In N.P. v. Wawanesa Mutual Insurance Company2020 CanLII 19563 (ONLAT), it was held that section 38(11)2 requires the goods and services to be incurred. 

In 17-006851 v. RBC Insurance Company2018 CanLII 83514 (ONLAT), the insurer’s failure to comply with section 38(8)  prevented it arguing that the Minor Injury Guidelines applied and the insurer was therefore obliged it to pay for any incurred treatment expenses during the shall-pay period. However, this finding was only supported by the fact that treatment was incurred by the insured during the shall-pay period.

In Sivalingam v. Unifund Assurance Company2021 CanLII 111087 (ONLAT), it was held that due to non-compliance with section 38(8), the insurer became liable for treatment plan services incurred during the “shall pay” period, but expenses incurred outside of this period would require the “reasonable and necessary” analysis.  

The Divisional Court has also weighed in on the meaning of section 38(11)2 of the SABS. In Kyrylenko v. Aviva Insurance Canada2021 ONSC 4929, the Divisional Court stated that:

the wording of section 38(11) is mandatory and requires an insurer to pay, for “all goods, services, assessments and examinations described in the treatment and assessment plan”.  In our view, section 38(11) is akin to consumer protection legislation and is designed to protect victims of motor vehicle accidents where an insurer fails to respond within the prescribed time frame. It requires a broad and remedial interpretation.

While Ms. Catic suggested that Kyrylenko supported her reading of section 38(11)2, that it requires an insurer pay for all goods, services, assessments and examinations described in a treatment plan, the Superior Court noted that the Divisional Court did not address the question of whether an incurred expense was necessary in order to compel the payment requirement in the shall-pay period.


This Court disagreed that Kyrylenko supported the interpretation that goods and services are to be paid in the absence of an invoice. Instead, the Court found that section 38(11)2 compels an insurer who fails to provide the section 38(8) statutory notice to pay for all of the items listed in the subject treatment plan, but (1) only if they are incurred and (2) only for the period during which any denial notice remains outstanding (the shall-pay period). The Court provided six reasons for this finding:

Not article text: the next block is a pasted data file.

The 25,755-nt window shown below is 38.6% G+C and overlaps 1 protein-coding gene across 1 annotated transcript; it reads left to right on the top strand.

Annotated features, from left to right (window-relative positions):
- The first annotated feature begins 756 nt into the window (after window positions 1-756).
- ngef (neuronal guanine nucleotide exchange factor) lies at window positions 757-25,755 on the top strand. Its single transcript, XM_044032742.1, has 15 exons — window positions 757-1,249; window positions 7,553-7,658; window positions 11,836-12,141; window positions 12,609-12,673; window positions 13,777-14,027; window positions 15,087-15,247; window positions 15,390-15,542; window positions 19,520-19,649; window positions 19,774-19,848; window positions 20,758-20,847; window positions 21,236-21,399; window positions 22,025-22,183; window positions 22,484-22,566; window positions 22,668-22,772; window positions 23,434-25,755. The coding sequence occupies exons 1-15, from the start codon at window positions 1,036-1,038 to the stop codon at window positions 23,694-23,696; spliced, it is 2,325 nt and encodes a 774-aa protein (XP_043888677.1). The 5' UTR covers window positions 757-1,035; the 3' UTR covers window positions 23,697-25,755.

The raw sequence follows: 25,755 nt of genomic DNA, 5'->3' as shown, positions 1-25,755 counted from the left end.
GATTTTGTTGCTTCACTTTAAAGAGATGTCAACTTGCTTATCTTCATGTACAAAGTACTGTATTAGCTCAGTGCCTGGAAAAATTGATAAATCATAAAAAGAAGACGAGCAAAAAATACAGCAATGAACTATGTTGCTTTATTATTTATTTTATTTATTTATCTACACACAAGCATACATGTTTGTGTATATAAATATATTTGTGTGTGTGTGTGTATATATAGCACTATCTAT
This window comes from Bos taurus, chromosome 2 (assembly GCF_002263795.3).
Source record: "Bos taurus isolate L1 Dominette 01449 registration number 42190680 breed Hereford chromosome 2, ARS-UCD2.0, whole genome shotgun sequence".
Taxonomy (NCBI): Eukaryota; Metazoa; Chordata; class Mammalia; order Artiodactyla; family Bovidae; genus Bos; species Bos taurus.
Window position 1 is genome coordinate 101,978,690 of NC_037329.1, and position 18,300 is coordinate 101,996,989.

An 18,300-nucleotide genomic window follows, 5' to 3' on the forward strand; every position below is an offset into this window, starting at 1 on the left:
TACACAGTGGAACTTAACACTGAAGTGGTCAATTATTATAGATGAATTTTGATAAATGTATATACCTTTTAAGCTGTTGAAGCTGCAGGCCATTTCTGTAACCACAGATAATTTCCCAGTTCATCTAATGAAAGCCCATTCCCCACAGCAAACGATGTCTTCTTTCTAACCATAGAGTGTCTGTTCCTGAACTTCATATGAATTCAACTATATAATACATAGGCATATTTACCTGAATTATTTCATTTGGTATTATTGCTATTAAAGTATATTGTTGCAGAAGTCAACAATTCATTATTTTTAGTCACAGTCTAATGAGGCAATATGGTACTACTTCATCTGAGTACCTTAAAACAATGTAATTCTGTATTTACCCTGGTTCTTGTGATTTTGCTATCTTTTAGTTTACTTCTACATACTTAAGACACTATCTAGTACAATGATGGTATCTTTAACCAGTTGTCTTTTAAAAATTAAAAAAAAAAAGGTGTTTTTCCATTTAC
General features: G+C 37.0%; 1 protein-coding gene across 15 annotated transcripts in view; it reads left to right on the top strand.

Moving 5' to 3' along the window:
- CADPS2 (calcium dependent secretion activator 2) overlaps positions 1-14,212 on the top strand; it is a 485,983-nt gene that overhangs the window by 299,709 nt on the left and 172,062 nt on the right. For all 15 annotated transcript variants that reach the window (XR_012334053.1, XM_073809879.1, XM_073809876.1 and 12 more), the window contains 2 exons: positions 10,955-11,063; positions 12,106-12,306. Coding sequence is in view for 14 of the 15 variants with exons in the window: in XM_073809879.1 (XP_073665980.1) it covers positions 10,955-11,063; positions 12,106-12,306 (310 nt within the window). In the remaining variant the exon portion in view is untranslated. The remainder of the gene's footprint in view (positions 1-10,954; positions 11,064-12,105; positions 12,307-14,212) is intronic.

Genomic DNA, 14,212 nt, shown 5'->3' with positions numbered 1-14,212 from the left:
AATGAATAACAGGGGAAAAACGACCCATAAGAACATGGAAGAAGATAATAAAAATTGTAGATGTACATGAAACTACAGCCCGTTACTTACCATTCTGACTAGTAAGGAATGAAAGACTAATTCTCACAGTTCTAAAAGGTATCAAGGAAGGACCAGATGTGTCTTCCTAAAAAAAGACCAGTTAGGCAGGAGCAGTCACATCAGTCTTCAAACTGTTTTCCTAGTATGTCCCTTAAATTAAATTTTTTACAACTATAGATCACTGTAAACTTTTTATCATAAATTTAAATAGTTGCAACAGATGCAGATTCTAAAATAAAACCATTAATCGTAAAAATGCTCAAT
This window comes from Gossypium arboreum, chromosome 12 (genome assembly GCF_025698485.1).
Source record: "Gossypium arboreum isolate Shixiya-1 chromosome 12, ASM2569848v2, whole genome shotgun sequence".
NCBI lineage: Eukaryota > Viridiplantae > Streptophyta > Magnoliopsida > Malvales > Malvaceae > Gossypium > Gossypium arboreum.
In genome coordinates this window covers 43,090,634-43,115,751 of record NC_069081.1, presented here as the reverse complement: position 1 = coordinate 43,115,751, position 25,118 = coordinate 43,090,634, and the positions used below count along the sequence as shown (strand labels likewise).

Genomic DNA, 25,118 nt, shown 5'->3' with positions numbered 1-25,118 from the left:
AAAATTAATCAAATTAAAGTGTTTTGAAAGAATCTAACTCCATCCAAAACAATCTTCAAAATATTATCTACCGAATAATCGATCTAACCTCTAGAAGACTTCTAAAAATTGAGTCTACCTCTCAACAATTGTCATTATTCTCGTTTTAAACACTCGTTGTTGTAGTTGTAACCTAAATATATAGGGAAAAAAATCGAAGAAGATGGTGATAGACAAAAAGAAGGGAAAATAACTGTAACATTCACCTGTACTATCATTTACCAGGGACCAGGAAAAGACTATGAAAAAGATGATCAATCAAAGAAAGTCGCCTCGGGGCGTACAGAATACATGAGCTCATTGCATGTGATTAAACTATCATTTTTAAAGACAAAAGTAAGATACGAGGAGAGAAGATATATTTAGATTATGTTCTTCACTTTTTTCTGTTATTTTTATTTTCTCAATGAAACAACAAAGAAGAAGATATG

1. Subsections 38(8) and (11)2 must be read in conjunction with section 38(15), which requires the insurer to pay for goods and services it is “[…] required to pay for under this section within 30 days after receiving an invoice for them.” 
  2. Section 38(11)2 does not specify that an expense does or does not need to be incurred for the payment obligation to be invoked.
  3. Treatment providers are usually a part of the communications between the insurers and the insured and are generally familiar with the SABS scheme:

    “Those treatment providers will likely have sufficient knowledge of the SABS scheme to recognize that a treatment plan that is not denied within the mandated time frame must be paid if the subject goods and services are provided (and the accompanying expense incurred) prior to the insurer issuing a denial notice. In these circumstances, it is likely that the invoice will simply be sent by the treatment provider directly to the insurer, engaging the automatic payment obligation. I would think it would be a rare case where an insured would be expected to shoulder the costs of an unapproved treatment plan during the shall-pay period. [18]”
  4. If insurers were required to pay for non-incurred goods and services, an insured may receive payment for items not received or pursued and would defeat the purpose of the SABS.
  5. An insurer will suffer consequences should it fail to provide timely notice under section 38(8). During the shall-pay period, the insurer loses the ability to deny the goods and services in the treatment plan. Additionally, a failure to comply with the statutory notice requirement results in the insurer being prohibited from claiming that the insured’s impairments fall within the Minor Injury Guidelines.
  6. Lastly, the Legislature did not provide a clear intention that failure to provide timely notice would oblige insurers to pay the entirety of the goods and services set out in a treatment plan. 


The Court found that Adjudicator erred in law in the reconsideration decision when he concluded that Aviva was obligated to pay the treatment plan under section 38(11)2 of the SABS. The reconsideration decision was set aside and the decision of first instance was reinstated. Aviva is only required to pay for the incurred goods, services, assessments and examinations described in the treatment plan for the relevant shall-pay period.

[1] O. Reg. 34/10: STATUTORY ACCIDENT BENEFITS SCHEDULE – EFFECTIVE SEPTEMBER 1, 2010 under  Insurance Act, R.S.O. 1990, c. I.8